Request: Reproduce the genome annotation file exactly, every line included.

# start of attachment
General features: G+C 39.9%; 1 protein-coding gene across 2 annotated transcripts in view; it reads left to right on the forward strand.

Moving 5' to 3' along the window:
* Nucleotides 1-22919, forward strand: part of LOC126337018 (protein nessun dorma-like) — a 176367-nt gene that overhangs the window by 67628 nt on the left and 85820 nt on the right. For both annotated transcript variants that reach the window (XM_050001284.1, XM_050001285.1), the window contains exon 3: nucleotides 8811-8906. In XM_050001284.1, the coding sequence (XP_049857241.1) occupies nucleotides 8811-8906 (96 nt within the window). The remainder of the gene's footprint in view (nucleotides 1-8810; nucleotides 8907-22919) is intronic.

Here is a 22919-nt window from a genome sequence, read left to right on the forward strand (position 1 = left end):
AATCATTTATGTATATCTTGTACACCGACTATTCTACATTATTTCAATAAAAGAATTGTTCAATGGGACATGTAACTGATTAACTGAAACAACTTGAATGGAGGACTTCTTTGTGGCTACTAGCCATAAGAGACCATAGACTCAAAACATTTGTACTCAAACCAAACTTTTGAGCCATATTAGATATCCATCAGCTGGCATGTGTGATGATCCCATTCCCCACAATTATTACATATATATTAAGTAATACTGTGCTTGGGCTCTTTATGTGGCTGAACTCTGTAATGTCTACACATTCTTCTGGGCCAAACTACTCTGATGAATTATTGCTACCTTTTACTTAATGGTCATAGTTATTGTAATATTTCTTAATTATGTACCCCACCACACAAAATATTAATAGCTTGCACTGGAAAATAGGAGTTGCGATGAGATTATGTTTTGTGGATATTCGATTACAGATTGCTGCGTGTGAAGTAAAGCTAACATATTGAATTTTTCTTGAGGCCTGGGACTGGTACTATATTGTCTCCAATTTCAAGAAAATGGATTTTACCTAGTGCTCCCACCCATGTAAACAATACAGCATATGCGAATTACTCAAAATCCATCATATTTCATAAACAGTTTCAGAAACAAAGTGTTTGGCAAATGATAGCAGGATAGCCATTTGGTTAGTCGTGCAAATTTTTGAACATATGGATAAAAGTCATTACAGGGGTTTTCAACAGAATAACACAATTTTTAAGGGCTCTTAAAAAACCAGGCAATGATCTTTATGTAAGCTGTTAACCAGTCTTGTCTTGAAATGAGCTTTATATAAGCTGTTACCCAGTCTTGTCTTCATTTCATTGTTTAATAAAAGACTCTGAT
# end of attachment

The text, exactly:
General features: G+C 39.9%; 1 protein-coding gene across 2 annotated transcripts in view; it reads left to right on the forward strand.

Moving 5' to 3' along the window:
* Nucleotides 1-22919, forward strand: part of LOC126337018 (protein nessun dorma-like) — a 176367-nt gene that overhangs the window by 67628 nt on the left and 85820 nt on the right. For both annotated transcript variants that reach the window (XM_050001284.1, XM_050001285.1), the window contains exon 3: nucleotides 8811-8906. In XM_050001284.1, the coding sequence (XP_049857241.1) occupies nucleotides 8811-8906 (96 nt within the window). The remainder of the gene's footprint in view (nucleotides 1-8810; nucleotides 8907-22919) is intronic.

Here is a 22919-nt window from a genome sequence, read left to right on the forward strand (position 1 = left end):
AATCATTTATGTATATCTTGTACACCGACTATTCTACATTATTTCAATAAAAGAATTGTTCAATGGGACATGTAACTGATTAACTGAAACAACTTGAATGGAGGACTTCTTTGTGGCTACTAGCCATAAGAGACCATAGACTCAAAACATTTGTACTCAAACCAAACTTTTGAGCCATATTAGATATCCATCAGCTGGCATGTGTGATGATCCCATTCCCCACAATTATTACATATATATTAAGTAATACTGTGCTTGGGCTCTTTATGTGGCTGAACTCTGTAATGTCTACACATTCTTCTGGGCCAAACTACTCTGATGAATTATTGCTACCTTTTACTTAATGGTCATAGTTATTGTAATATTTCTTAATTATGTACCCCACCACACAAAATATTAATAGCTTGCACTGGAAAATAGGAGTTGCGATGAGATTATGTTTTGTGGATATTCGATTACAGATTGCTGCGTGTGAAGTAAAGCTAACATATTGAATTTTTCTTGAGGCCTGGGACTGGTACTATATTGTCTCCAATTTCAAGAAAATGGATTTTACCTAGTGCTCCCACCCATGTAAACAATACAGCATATGCGAATTACTCAAAATCCATCATATTTCATAAACAGTTTCAGAAACAAAGTGTTTGGCAAATGATAGCAGGATAGCCATTTGGTTAGTCGTGCAAATTTTTGAACATATGGATAAAAGTCATTACAGGGGTTTTCAACAGAATAACACAATTTTTAAGGGCTCTTAAAAAACCAGGCAATGATCTTTATGTAAGCTGTTAACCAGTCTTGTCTTGAAATGAGCTTTATATAAGCTGTTACCCAGTCTTGTCTTCATTTCATTGTTTAATAAAAGACTCTGAT